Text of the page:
So off we go again to her hut to see the baby and explain to her why a random “Mosungu” as they call us is trekking through her village looking for her. Once we arrived to her little gathering of huts, she called the children over and got out a mat for us to sit on. This is when I got my first look at the child. She was worse than I had imagined (a reminder Summer McCourtney was the one who had seen her a few days earlier and this was my first time meeting her). If she has grown at all since birth, it has been so minuscule you wouldn’t even know it looking at her. She is a year old and weighs maybe 9 pounds. It tore me up inside just seeing her.

We explained to the mother why we were there, but she summarized her feelings in English. “I want it” (speaking of the child). Now, I am not this womans judge, and I did try to put myself in her shoes. She doesn’t know me and there is the possibility that my intentions are not good but Jonah was there as a voucher that I am not some crazy who is trying to take her child away. We were desiring to take her for 6 months to a year in which time her health would be improved and we would return her to her family in the village. At first, the reason she gave was that she feared to send the child with me. Then after I explained we knew she had many children who appeared healthy and we simply desired to help her with the child who was sick she informed us that if we really wanted to help we could take all her children... However, her other children were healthy and that is not what we were there for. At this point, at least to me, it was becoming more apparent that the Mother didn’t have any affection toward the child seemingly was only looking for what would benefit her in this situation.

God is faithful and He gave me grace because let me tell you, seeing the suffering of the child, it is hard not to react in anger that the woman was not even open to the possibility of allowing us to help her. I do not know everything that could have been going and ever circumstance may not have been apparent to me. Jonah told me that the decision was not the mothers alone and that the family would have to get together and make the final decision although they were not sure where the father was. Village life here tends to be very communal and decision like that are not individual but involve the parents, grandparents, cousins, aunts, uncles, etc.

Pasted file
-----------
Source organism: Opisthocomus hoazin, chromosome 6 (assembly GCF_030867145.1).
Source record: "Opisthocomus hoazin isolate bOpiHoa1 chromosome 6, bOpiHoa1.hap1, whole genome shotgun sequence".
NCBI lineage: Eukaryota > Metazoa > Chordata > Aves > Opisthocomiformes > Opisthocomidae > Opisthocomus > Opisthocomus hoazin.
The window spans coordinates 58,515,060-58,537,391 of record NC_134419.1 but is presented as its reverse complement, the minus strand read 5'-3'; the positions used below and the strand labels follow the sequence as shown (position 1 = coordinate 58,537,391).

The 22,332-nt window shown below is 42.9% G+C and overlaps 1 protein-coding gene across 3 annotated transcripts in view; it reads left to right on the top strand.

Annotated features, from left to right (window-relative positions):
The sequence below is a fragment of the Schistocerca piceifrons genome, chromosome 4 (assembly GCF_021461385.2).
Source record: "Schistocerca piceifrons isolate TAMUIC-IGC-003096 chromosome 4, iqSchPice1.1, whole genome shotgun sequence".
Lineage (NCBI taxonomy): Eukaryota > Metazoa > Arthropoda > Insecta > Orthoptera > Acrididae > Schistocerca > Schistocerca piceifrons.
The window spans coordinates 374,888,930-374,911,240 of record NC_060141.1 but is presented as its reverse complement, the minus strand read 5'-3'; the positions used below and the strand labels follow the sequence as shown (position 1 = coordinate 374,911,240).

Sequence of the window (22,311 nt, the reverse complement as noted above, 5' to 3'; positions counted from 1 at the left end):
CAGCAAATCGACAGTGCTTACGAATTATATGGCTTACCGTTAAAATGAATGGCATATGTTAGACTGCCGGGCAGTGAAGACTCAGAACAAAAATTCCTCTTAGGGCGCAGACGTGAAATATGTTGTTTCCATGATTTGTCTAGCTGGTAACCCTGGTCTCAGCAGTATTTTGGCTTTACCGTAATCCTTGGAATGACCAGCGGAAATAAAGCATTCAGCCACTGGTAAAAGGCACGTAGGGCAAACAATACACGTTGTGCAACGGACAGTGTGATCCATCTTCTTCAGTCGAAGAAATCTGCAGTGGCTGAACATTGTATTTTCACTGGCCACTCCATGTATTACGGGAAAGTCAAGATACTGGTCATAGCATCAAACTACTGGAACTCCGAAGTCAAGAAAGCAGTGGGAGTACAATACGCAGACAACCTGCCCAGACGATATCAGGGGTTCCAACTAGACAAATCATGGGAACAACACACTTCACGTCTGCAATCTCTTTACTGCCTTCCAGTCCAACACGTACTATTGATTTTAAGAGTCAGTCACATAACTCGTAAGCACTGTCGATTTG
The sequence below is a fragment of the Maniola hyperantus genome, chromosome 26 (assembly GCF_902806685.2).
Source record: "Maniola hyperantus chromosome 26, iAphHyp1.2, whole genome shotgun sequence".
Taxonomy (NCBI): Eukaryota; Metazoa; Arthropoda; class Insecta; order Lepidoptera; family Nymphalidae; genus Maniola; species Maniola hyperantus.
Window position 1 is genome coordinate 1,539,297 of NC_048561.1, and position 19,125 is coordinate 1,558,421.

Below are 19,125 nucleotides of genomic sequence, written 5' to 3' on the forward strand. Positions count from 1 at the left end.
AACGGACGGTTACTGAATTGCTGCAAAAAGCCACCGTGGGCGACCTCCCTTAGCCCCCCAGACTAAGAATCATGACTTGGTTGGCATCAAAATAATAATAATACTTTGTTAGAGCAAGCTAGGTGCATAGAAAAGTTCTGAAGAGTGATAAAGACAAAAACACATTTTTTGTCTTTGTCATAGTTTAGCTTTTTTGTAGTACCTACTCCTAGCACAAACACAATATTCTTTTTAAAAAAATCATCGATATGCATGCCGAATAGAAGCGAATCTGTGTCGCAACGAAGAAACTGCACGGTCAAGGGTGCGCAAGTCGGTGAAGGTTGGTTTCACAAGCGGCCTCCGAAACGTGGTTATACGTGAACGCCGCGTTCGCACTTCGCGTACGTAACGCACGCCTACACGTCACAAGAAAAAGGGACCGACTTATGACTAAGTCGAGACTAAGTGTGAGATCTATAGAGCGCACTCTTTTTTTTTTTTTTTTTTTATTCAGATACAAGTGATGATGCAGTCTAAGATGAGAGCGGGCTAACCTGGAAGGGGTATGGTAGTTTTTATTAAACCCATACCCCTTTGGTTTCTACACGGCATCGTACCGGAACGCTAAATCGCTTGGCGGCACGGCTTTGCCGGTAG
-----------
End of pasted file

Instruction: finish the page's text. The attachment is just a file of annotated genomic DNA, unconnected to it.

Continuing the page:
Finally, after speak with her for 20 to 30 minutes, we left, praying that the family meeting would change the decision and they would choose to send the child with us... At this point, we haven’t heard anything back, but we are praying for the Lord’s will to be done and that He would do a work in the mothers heart, because she DEFINITELY needs Jesus. 

Please be in prayer for this child, because without help in the near future, she doesn’t have long to live.

*As a side note, on the way out of the village we passed the local “bore” hole where a large group of people were drawing water. I could hear their chattering and knew they were talking about me but wasn’t sure why. Jonah was laughing and informed me that they were all debating whether my hair (which has grown very long) was real or extensions... From what I gather, this will be in debate for a month or so, with people taking sides... awesome!

** Tomorrow I will try and write about the other child Emmanuel!

God bless you all and as always, I miss you :)